Poverty and the Cost of Broadband
Much of the research on broadband adoption has focused on understanding the factors that influence whether an individual is likely to pay for high-speed Internet services. These factors have been used to predict rates of broadband adoption. As part of this thinking, the phrase “willingness to pay” has become widely accepted within broadband adoption literature. This phrase focuses on what an individual is willing to pay for high-speed Internet access, while also paying attention to demographic characteristics of the individuals studied. However, my recent research for the Benton Foundation finds that cost continues to be a major barrier to broadband adoption. Successful efforts to bridge the digital divide need to address “ability to pay” rather than “willingness to pay.”
Successful digital inclusion efforts should recognize the role that persistent poverty plays in shaping people’s abilities to access and use computers and the Internet. The low-income adults who participated in this study explained that paying for broadband is not as much of a choice that involves what they are willing to pay for different Internet speeds, but rather a choice between broadband service and the ability to pay for food.
All of the low-income individuals and families I spoke with for this study understood the value of broadband connectivity. And most explained to me that cost remained the most significant barrier to their full adoption of broadband in the home. Low-cost or free computers and public access computing, in addition to low-cost or free Internet and digital literacy training, were also important to individuals and families as they worked with digital inclusion organizations to adopt broadband Internet in ways that were meaningful and relevant to their everyday lives.
Having the ability to purchase Internet service for the home at a reduced price supports low-income people in other aspects of their lives: It makes it easier for them to apply for jobs; improves their computer skills for the workplace; helps their children complete homework assignments; and allows them to participate more fully in society.
Let me highlight a couple of digital inclusion projects I researched that illustrate the importance of low-cost broadband service.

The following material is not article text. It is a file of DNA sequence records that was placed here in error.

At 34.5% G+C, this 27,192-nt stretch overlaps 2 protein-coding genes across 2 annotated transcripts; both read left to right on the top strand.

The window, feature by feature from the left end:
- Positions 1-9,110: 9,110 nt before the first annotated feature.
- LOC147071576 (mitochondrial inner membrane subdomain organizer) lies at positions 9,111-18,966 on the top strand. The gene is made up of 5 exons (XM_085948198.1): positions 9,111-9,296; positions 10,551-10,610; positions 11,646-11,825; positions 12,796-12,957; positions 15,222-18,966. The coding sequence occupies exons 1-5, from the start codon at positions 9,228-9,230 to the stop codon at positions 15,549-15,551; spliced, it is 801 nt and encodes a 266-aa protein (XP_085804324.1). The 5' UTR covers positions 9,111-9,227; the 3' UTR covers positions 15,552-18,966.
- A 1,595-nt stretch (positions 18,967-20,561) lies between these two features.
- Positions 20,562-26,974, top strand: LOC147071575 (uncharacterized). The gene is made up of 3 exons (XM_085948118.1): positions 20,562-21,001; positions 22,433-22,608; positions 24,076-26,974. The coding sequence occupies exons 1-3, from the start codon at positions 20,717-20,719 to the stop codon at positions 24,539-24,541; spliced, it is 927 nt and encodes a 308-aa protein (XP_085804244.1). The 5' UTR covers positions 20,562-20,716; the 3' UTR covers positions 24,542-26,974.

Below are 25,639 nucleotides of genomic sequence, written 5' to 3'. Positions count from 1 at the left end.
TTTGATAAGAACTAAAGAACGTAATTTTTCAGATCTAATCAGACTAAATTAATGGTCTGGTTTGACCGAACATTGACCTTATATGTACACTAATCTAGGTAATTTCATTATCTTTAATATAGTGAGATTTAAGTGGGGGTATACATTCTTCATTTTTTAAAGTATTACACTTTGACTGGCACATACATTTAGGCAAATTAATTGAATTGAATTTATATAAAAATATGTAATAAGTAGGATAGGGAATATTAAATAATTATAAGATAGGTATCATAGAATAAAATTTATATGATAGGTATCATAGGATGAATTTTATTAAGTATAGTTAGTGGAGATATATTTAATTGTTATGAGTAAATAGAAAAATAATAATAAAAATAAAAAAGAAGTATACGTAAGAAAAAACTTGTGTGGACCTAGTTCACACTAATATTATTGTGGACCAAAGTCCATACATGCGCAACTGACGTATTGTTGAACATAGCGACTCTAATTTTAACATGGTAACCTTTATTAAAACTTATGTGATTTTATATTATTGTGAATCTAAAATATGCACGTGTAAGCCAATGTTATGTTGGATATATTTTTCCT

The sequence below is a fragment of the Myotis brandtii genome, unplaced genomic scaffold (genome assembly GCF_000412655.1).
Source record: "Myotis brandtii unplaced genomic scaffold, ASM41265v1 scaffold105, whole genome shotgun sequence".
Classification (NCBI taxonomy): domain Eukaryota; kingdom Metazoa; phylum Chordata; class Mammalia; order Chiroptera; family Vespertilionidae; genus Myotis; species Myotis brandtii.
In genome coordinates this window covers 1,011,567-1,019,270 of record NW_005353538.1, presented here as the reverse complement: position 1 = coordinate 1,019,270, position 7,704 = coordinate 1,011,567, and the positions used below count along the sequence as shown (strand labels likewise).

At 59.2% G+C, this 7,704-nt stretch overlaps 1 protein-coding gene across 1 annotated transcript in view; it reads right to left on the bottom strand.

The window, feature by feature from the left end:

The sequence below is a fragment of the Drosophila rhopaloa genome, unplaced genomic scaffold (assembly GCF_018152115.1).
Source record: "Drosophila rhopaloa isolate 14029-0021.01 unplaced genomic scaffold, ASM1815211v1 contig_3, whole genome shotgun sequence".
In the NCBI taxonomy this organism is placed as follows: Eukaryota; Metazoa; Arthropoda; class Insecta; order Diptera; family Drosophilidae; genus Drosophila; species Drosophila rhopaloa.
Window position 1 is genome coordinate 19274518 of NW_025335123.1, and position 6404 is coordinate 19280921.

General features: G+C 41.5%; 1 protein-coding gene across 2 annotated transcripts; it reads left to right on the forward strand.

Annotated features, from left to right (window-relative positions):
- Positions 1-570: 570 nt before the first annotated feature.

In rural Maine, access to the Internet continues to be a problem for several reasons, including the lack of broadband availability due to the geography and expense for Internet service providers (ISPs). Axiom Technologies , located in Machias, Maine, is a for-profit ISP that provides fixed wireless broadband services to residents in Washington County. Axiom also operates the nonprofit Axiom Education and Training Center because the company realized several years ago that residents in Washington County need access to low-cost Internet and digital literacy training.
While the training is offered free of charge to local residents, the cost of Internet access continues to be an issue for some of the rural residents in Washington County. As one focus group participant at Axiom Education and Training Center explained,
It’s hard because we’re in Washington County. Internet’s expensive—and we’re on our own doing this. It’s either rent, food, or Internet. They need to do something for low-income people to get Internet. I mean, I’m not asking for like a hand-out, but something to make it easier for low-income people to get a cheaper deal.
PCs for People
In the Twin Cities in Minnesota, PCs for People also assists residents in gaining access to low-cost broadband service because the cost of broadband can be prohibitive, particularly for many individuals and families in low-income communities. The organization set up a payment plan for clients and offered them a $10 per month service. Individuals could buy three months, six months, or one year of broadband service. This also allowed them to come in to PCs for People, which is located in their neighborhood, and get a $60 modem. As one community member who paid for broadband service through PCs for People explained,
The $10 is definitely easier. I mean, some months it might help to pay more. It is a little bit more if you pay by month. I think it is like $15 or $13 or something, and sometimes it is what you got to do. You know, it is that or groceries, but it is nice if you do have the money you can pay ahead and that has been really helpful.
My findings suggest that more research is needed to understand budgeting issues and other concerns related to people’s experiences living in poverty, if we are to truly close the digital divide. I also found that by looking outside the home and into the community, digital inclusion researchers and policymakers can gain a deeper understanding of the important role that community-based and social service organizations, as trusted community assets, play in helping people gain access to technology in meaningful ways that reflect their everyday experiences with poverty.